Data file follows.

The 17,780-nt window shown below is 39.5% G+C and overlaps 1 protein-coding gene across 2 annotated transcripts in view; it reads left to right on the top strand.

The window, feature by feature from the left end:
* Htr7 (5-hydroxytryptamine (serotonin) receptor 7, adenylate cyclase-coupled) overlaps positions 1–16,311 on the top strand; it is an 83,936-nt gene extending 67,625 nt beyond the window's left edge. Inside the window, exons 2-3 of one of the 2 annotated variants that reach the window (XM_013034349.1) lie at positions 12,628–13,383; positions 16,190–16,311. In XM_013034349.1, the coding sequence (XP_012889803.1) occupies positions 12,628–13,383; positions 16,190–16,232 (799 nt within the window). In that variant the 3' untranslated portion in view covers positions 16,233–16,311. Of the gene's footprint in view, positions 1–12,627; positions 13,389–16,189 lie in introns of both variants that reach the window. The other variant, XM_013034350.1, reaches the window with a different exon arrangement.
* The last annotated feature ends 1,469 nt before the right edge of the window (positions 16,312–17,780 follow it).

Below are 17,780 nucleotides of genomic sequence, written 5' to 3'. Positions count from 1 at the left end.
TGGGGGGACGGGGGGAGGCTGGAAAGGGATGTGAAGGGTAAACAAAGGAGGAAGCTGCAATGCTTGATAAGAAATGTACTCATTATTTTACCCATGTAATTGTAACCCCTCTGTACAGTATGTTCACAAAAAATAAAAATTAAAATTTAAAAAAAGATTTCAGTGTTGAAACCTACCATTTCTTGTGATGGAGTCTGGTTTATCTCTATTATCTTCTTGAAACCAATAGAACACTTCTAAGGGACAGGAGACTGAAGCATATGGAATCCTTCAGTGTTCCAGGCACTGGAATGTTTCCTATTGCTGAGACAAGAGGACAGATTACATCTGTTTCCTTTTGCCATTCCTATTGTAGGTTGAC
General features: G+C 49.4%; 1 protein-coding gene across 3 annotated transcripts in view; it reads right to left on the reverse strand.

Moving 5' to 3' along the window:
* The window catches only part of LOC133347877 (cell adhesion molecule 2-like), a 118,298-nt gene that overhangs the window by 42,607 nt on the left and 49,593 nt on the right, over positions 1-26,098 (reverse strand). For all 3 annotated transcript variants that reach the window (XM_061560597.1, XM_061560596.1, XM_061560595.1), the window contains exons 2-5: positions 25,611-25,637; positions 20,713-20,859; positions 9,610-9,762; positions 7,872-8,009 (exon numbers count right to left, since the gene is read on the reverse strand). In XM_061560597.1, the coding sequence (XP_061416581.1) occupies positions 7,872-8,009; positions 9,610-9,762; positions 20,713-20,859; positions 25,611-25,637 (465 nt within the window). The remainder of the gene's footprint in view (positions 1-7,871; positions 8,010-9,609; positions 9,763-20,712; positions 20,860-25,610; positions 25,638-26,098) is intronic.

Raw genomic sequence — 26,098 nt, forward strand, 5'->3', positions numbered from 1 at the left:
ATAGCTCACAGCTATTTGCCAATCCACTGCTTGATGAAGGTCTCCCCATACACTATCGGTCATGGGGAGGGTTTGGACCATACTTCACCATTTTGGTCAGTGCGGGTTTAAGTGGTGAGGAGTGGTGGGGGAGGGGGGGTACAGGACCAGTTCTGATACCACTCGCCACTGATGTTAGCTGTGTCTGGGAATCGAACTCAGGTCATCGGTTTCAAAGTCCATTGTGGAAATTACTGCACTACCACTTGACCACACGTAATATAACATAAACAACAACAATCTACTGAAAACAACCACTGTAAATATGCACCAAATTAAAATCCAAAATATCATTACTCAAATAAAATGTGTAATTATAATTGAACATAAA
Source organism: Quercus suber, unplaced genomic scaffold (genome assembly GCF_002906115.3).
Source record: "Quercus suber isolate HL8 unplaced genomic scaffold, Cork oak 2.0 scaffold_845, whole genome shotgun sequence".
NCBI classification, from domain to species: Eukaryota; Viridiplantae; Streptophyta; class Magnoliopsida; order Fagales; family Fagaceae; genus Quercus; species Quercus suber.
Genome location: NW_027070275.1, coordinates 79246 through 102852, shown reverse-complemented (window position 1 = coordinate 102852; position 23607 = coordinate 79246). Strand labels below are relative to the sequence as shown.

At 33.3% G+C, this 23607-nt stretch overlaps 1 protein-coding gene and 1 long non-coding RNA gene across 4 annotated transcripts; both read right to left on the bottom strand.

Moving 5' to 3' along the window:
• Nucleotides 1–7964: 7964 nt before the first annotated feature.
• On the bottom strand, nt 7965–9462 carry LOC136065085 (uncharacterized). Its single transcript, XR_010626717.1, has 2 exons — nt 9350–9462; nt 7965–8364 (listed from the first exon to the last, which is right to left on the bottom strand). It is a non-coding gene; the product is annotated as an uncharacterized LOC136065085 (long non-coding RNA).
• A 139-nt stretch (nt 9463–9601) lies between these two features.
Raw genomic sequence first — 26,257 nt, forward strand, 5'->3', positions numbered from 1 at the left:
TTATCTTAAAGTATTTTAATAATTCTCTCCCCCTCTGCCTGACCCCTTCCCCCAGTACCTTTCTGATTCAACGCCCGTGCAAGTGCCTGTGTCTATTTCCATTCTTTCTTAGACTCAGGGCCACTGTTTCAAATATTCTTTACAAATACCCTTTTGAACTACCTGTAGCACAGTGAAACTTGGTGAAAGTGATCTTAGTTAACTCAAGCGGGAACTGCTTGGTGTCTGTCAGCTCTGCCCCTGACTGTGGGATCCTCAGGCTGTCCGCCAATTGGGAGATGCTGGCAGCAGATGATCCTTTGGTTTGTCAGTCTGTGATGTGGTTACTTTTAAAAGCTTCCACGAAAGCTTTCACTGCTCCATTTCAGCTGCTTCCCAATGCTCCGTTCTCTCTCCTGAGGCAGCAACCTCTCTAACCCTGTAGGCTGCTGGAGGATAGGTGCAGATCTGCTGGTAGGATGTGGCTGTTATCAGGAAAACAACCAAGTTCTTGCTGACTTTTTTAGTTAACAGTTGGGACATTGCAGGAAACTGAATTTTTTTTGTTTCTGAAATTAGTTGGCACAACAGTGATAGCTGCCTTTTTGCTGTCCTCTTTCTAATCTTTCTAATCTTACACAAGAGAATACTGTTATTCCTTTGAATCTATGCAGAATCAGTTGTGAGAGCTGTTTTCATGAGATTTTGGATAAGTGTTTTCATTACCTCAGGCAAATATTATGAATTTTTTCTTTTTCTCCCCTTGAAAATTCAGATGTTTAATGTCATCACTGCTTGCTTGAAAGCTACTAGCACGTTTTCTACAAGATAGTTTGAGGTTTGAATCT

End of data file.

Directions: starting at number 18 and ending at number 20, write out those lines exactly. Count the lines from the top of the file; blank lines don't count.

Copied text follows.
• Nucleotides 1–7964: 7964 nt before the first annotated feature.
• On the bottom strand, nt 7965–9462 carry LOC136065085 (uncharacterized). Its single transcript, XR_010626717.1, has 2 exons — nt 9350–9462; nt 7965–8364 (listed from the first exon to the last, which is right to left on the bottom strand). It is a non-coding gene; the product is annotated as an uncharacterized LOC136065085 (long non-coding RNA).
• A 139-nt stretch (nt 9463–9601) lies between these two features.